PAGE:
Improve Livelihoods of 225 HIV-affected families

Aug 2, 2010

Progress Report on Food and Nutrition security Interventions.

Our project on Aid livelihoods for 90 HIV affected Kenyan homes, has proved to be a success for the current beneficiaries. Francis who has been one of the beneficiaries has appreciated how far he has gone, since the inception of his model project. Starting with a few seeds, 1 rooster and 2 hens, within 6 months he has multiplied the number of hens, roosters, harvested indigenous vegetables, cowpeas, millet, sorghum, beans, sweet potatoes among others. He has become the provider of indigenous vegetables, and sweet potatoes to his neighbours, who really envy his work. I quote “ My neighbours all come here asking me how I have managed to grow all these crops considering the poor weather conditions in this area? But I tell them it is all out of self confidence, determination and passion in what I do.” Francis has learnt the art of seed banking, and for the next season he shall not buy any seeds but will plant from his previous seed collection, which is a very encouraging strategy as in this way he shall be able to maintain diversity and local seeds for future use. Ann, who was among the internally displaced persons after the election violence, has benefited from her fresh vegetable and fruits stall. She has been able to plough back the proceedings from her small business to increase and diversify her stock, as well as increase her small livestock rearing activity, in total she has 5 rabbits, 12 hens and 1 rooster. Ann is able to meet her food and nutrition needs including those of her children, and she is confident that her small business will expand as she loves every bit of her work. Susan, with the help of her two sons has been able to plan her small shamba and is now practicing mixed farming. This ensures that Susan and her family are food secure, due to the diversity of the mixed farm, which ensures quality food production by the use of farm manure, and feeding the livestock from farm products like the Napier grass. Currently she has one cow from which she gets milk, 8 hens, 1 rooster and 5 rabbits.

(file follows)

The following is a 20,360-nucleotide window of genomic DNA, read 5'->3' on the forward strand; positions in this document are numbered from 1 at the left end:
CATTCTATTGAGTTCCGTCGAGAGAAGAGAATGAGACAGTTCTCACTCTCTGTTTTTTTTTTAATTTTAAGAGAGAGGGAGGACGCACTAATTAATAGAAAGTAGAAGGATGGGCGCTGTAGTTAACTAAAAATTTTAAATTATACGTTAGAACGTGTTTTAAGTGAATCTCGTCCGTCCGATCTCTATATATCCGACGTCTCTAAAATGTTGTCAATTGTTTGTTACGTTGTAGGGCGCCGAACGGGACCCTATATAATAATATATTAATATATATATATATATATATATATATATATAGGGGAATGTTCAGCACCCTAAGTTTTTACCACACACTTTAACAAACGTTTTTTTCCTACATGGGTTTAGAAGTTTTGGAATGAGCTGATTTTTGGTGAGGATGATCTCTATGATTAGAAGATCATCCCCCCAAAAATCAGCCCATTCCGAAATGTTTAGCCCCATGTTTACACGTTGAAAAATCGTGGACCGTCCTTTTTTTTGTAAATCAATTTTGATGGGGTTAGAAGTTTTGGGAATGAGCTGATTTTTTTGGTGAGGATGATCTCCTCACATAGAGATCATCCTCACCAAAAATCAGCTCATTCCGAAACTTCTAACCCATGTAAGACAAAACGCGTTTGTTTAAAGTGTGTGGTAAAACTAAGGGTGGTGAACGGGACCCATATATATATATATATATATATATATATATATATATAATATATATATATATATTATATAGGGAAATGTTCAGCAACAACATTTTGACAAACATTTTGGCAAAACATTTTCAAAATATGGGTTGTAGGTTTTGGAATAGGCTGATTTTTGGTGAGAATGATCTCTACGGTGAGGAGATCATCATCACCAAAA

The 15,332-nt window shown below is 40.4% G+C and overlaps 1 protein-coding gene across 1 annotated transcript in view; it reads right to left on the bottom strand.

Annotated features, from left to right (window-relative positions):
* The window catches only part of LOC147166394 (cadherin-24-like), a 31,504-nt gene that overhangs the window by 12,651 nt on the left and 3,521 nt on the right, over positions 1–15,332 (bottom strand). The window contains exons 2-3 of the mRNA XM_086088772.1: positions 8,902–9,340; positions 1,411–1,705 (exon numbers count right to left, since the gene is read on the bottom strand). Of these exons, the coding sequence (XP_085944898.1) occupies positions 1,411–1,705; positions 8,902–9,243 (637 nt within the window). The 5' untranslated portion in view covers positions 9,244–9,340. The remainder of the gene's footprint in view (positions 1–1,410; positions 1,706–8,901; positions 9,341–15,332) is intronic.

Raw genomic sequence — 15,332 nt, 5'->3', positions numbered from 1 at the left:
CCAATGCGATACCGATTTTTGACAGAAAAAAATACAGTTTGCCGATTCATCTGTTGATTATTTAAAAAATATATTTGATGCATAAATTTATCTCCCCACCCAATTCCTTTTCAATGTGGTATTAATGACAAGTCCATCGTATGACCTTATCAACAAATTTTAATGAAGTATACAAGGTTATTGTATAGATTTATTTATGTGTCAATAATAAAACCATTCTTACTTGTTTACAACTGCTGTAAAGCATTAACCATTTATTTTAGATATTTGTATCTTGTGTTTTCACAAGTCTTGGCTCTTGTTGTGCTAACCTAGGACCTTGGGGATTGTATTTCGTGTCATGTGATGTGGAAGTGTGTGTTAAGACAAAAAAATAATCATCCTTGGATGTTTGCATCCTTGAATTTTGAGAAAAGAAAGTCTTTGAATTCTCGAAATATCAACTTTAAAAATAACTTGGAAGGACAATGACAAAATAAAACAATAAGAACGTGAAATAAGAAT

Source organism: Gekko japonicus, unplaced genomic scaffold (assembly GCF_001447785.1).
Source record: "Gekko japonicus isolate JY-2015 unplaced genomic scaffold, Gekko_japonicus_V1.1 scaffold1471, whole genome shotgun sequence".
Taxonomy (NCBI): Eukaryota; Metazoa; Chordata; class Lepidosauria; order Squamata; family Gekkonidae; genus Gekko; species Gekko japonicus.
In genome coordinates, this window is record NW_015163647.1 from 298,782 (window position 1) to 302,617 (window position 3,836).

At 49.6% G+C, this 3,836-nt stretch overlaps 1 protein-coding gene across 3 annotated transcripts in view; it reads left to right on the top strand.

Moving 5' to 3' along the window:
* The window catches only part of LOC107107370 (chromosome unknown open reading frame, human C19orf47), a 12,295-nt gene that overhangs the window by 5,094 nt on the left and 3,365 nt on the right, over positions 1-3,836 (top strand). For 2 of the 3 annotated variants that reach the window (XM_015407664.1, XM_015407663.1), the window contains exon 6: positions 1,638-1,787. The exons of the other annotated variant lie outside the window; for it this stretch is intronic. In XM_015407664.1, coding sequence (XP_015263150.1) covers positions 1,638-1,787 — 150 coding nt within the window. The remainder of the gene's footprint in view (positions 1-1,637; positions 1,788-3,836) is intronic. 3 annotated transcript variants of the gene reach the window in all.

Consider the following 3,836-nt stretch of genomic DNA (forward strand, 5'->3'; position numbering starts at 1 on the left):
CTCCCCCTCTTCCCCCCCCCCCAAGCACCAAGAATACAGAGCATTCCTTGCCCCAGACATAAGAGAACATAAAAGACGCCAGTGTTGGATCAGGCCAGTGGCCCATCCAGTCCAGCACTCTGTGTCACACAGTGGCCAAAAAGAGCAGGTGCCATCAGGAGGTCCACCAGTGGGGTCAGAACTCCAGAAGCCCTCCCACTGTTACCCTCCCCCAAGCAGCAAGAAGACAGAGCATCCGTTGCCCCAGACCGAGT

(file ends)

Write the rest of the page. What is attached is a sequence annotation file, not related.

Looking at these beneficiaries, a lot has been achieved in the area of food and nutrition security, but more still needs to be done to increase their income generating activities and to get other beneficiaries on board.


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Project Leader

Samuel Muhunyu

Project Leader
Molo, Rift Valley Kenya

Where is this project located?

Map of Improve Livelihoods of 225 HIV-affected families